Literature and Social Categories
For this class, we hone the skill of close reading, which examines how a work of literature makes its meaning through its style (e.g., its tone, narrative perspective, figurative language, and so on). In particular, we consider the way works of literature challenge social categories by engaging with the stylistic conventions of their genre (literary category). The works we read in class both set and defy expectations about their literary category and its conventions. In so doing, they also set and defy expectations about the social categories with which they are preoccupied. The norm or habit of these literary works is to confront and change ideological constructs that might otherwise be taken for granted: Jorge Luis Borges’ “Library of Babel” (1941) proposes a universe in which the relationship between literature and meaning itself is radically defamiliarized. Machado de Assis’ The Alienist (1882) satirizes an attempt to definitively delineate the boundaries between reason and insanity. Franz Kafka’s The Metamorphosis (1915) offers tragi-comic investigation into the limits of humanity.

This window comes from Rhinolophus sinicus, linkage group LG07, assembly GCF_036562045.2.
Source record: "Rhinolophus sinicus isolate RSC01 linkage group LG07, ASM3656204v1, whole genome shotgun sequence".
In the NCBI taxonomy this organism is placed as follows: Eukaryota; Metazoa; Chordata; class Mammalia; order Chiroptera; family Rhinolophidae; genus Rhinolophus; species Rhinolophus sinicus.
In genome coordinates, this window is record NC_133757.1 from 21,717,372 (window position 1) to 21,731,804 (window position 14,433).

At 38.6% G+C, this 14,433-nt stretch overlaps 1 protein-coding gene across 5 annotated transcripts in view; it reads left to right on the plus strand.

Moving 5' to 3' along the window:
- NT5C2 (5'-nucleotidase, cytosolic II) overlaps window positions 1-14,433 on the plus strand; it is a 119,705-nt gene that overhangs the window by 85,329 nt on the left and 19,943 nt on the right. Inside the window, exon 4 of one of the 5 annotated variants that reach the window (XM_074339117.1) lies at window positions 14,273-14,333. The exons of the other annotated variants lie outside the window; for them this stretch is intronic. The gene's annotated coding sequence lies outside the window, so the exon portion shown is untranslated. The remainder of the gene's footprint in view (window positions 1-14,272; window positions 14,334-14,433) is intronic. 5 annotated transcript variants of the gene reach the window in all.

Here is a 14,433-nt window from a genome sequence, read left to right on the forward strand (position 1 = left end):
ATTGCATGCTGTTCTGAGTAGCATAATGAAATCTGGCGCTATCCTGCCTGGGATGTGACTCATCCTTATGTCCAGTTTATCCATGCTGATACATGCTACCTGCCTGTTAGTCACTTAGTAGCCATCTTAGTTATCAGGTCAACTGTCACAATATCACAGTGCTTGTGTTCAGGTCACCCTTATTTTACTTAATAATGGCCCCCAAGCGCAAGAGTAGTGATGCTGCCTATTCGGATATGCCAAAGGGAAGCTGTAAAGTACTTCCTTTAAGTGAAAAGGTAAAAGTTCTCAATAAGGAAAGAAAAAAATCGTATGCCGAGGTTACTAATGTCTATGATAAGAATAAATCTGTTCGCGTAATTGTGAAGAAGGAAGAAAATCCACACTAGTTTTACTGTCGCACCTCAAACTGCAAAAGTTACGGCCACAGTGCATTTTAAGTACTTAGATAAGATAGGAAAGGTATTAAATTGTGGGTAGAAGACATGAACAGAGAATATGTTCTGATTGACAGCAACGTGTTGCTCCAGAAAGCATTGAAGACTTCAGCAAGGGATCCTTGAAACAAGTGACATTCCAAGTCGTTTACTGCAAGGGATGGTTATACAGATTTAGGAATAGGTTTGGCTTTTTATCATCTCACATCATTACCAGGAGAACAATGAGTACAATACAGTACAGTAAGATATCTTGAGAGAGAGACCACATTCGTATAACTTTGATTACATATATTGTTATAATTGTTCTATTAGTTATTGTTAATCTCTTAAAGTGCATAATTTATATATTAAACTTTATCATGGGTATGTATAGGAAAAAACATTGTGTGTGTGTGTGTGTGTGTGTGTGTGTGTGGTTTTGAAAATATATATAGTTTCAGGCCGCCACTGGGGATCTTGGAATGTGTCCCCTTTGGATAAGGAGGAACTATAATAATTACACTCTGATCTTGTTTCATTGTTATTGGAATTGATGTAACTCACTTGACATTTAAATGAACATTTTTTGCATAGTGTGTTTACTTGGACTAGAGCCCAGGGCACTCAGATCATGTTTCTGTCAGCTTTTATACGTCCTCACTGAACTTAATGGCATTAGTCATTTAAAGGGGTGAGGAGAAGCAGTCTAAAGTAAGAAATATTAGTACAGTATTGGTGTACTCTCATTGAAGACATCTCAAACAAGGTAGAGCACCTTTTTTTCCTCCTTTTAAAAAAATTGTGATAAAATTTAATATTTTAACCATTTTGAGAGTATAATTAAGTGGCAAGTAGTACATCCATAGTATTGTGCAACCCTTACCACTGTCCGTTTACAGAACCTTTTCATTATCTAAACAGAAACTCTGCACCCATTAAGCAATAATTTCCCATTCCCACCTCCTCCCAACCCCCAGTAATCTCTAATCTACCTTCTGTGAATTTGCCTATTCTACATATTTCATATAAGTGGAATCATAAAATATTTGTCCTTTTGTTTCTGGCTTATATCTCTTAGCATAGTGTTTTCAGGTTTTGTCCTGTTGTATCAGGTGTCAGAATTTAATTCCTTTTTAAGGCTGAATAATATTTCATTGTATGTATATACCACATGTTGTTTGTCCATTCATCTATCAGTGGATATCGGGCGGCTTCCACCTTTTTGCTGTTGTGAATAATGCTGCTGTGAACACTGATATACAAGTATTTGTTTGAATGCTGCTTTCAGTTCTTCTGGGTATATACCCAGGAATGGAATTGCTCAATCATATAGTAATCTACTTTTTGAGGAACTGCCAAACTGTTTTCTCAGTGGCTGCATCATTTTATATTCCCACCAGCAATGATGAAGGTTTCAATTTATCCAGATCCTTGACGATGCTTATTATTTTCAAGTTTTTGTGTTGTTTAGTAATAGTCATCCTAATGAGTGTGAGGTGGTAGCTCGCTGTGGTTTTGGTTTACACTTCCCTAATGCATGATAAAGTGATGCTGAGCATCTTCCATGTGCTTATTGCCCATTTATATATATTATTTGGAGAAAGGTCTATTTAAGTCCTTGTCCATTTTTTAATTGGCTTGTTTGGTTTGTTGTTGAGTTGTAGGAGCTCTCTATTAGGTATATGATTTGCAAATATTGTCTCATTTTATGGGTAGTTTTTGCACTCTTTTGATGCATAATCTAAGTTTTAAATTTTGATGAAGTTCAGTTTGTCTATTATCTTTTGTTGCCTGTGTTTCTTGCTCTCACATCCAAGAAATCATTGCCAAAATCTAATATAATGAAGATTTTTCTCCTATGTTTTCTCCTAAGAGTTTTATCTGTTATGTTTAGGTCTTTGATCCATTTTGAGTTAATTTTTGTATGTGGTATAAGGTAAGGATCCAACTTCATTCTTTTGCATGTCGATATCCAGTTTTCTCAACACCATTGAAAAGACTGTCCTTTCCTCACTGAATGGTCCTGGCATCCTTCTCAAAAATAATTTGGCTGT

The interpretive work of close reading reveals the ambiguities, paradoxes, tensions, and challenges that a text offers us (and that we offer a text!) The lively and unstable work of interpretation is evident in our class discussions. And yet, as we shall see, a thoughtful and carefully crafted literary argument can be highly convincing and elucidating. Students learn to write with the clarity, precision, and nuance of an excellent close reader. Students write essays that they improve and refine through deep revision. Requirements for the class also include regular attendance and reading quizzes as well as preparing for and participating in class discussion.